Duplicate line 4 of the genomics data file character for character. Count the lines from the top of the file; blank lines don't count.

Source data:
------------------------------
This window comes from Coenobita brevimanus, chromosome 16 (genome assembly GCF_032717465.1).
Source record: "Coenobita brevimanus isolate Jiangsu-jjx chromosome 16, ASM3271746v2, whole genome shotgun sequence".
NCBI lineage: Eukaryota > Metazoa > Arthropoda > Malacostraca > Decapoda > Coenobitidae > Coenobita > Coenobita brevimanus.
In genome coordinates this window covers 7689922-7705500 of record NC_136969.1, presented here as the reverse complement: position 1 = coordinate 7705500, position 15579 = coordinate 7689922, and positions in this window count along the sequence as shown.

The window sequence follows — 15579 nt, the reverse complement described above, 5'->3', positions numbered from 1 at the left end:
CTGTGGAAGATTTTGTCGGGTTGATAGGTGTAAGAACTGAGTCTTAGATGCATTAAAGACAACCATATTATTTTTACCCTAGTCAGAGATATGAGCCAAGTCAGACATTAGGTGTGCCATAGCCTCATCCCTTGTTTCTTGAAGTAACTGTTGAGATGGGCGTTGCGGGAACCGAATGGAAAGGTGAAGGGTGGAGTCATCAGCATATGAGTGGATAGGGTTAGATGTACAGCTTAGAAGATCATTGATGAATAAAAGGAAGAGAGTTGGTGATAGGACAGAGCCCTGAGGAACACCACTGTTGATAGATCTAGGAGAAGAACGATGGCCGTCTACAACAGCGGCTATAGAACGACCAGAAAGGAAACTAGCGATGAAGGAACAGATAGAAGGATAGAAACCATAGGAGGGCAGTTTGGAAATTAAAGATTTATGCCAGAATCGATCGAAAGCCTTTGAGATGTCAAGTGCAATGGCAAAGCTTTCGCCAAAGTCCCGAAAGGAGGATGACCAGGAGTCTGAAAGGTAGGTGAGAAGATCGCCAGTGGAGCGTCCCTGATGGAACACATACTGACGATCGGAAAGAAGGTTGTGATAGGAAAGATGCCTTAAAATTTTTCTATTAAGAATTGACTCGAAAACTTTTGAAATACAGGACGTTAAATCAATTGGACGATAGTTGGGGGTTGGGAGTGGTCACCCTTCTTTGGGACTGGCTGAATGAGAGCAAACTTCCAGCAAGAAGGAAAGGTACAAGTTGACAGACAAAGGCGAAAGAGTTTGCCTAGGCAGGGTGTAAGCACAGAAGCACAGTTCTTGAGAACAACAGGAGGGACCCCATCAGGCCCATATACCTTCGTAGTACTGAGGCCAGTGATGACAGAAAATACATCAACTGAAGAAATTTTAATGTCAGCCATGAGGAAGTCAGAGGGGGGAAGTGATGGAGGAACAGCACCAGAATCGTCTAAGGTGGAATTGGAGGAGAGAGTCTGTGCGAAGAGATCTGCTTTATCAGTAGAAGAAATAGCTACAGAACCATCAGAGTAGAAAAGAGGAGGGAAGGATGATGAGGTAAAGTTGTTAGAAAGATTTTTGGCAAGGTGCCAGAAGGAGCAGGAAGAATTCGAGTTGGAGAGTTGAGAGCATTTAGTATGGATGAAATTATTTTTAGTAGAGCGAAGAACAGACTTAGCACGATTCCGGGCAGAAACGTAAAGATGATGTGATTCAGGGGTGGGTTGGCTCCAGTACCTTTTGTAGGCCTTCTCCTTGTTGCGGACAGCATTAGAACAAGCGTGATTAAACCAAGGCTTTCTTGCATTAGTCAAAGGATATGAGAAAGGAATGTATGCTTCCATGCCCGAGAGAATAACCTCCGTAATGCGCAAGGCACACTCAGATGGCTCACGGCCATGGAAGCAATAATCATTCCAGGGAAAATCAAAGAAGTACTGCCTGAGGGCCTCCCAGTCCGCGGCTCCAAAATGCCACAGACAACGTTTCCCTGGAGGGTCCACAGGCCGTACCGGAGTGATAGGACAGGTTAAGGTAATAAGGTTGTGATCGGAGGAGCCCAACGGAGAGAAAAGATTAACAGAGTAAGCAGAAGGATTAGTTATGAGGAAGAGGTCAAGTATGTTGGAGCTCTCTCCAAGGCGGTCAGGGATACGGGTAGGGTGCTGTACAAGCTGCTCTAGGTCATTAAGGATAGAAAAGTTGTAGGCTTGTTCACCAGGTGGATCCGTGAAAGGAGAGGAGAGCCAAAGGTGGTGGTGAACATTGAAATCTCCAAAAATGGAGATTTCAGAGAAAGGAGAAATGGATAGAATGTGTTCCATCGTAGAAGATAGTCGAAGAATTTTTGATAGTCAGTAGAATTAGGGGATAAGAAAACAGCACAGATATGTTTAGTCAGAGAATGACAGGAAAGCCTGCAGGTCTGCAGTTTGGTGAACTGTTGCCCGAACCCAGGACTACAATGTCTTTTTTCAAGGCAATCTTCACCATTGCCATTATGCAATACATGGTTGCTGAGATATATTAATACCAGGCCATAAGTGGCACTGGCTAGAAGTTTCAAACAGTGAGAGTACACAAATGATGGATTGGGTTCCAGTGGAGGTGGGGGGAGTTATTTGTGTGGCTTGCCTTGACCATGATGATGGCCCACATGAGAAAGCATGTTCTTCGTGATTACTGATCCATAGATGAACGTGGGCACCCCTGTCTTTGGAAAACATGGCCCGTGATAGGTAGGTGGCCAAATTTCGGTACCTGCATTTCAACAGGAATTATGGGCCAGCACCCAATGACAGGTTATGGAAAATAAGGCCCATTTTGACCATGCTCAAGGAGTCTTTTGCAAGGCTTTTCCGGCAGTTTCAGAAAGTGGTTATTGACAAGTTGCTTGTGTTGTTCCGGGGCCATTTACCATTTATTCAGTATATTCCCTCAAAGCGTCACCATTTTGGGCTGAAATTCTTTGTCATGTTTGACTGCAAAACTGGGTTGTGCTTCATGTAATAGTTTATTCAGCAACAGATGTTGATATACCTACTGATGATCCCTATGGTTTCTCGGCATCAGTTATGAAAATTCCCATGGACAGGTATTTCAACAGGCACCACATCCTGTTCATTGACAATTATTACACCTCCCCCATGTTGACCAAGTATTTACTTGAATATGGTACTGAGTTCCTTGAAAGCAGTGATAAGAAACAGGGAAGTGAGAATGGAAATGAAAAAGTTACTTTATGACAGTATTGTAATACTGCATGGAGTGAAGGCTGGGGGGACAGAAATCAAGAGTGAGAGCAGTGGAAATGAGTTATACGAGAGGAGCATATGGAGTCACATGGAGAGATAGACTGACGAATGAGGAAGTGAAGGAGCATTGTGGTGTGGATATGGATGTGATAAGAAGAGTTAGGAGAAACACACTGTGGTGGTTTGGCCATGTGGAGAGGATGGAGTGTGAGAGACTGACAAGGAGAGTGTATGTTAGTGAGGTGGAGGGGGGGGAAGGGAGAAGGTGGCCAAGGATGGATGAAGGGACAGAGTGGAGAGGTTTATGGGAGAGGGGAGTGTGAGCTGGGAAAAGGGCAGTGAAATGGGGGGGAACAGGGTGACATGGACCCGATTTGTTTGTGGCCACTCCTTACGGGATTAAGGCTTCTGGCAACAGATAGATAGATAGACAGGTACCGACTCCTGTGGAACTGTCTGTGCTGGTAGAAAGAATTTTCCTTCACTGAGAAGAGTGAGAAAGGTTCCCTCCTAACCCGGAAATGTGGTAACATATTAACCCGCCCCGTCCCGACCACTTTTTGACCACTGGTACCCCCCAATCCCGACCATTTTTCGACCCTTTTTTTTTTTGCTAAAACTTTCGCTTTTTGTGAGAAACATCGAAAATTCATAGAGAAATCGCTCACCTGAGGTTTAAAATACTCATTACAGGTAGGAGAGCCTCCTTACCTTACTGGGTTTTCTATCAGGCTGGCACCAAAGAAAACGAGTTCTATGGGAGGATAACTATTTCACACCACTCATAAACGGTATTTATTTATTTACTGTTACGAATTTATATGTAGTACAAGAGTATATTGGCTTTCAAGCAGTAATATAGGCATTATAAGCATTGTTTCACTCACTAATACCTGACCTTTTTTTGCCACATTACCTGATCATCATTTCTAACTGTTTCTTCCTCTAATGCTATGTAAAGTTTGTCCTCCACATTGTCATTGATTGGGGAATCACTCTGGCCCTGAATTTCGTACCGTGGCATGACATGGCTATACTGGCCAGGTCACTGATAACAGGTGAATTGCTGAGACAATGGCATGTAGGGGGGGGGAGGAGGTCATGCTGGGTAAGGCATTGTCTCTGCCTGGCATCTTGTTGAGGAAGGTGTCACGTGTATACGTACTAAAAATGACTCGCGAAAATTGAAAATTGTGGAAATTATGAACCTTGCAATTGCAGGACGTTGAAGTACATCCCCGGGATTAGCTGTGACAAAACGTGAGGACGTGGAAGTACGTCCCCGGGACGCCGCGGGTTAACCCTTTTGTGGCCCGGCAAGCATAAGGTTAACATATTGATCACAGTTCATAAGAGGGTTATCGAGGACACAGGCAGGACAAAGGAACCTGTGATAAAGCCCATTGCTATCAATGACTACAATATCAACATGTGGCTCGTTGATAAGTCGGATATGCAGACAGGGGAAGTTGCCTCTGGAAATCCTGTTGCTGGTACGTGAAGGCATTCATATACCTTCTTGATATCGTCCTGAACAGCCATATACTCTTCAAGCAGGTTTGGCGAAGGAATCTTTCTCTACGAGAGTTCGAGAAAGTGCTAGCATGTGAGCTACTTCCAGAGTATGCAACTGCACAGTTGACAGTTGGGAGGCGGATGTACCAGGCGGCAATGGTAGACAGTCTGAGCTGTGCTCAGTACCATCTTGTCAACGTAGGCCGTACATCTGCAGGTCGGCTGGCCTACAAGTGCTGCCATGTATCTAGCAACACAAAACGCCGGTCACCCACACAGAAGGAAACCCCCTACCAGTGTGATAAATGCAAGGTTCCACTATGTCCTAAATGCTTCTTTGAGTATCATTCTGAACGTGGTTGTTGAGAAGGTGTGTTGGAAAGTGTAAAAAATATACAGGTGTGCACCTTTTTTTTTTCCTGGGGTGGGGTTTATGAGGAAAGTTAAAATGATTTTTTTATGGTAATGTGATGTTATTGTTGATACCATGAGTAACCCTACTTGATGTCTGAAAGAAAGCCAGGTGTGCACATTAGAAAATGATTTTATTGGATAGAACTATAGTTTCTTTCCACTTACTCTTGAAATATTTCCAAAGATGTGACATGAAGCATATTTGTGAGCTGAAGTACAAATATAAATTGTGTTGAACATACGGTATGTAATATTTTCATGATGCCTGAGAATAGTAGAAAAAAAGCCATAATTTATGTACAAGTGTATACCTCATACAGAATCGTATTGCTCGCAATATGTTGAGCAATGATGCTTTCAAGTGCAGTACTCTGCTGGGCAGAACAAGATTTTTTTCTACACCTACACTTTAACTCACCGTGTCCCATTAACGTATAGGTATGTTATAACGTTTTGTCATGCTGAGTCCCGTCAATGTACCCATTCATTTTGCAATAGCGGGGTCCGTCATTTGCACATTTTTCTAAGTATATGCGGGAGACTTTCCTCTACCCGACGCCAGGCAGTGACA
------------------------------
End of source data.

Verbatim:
In genome coordinates this window covers 7689922-7705500 of record NC_136969.1, presented here as the reverse complement: position 1 = coordinate 7705500, position 15579 = coordinate 7689922, and positions in this window count along the sequence as shown.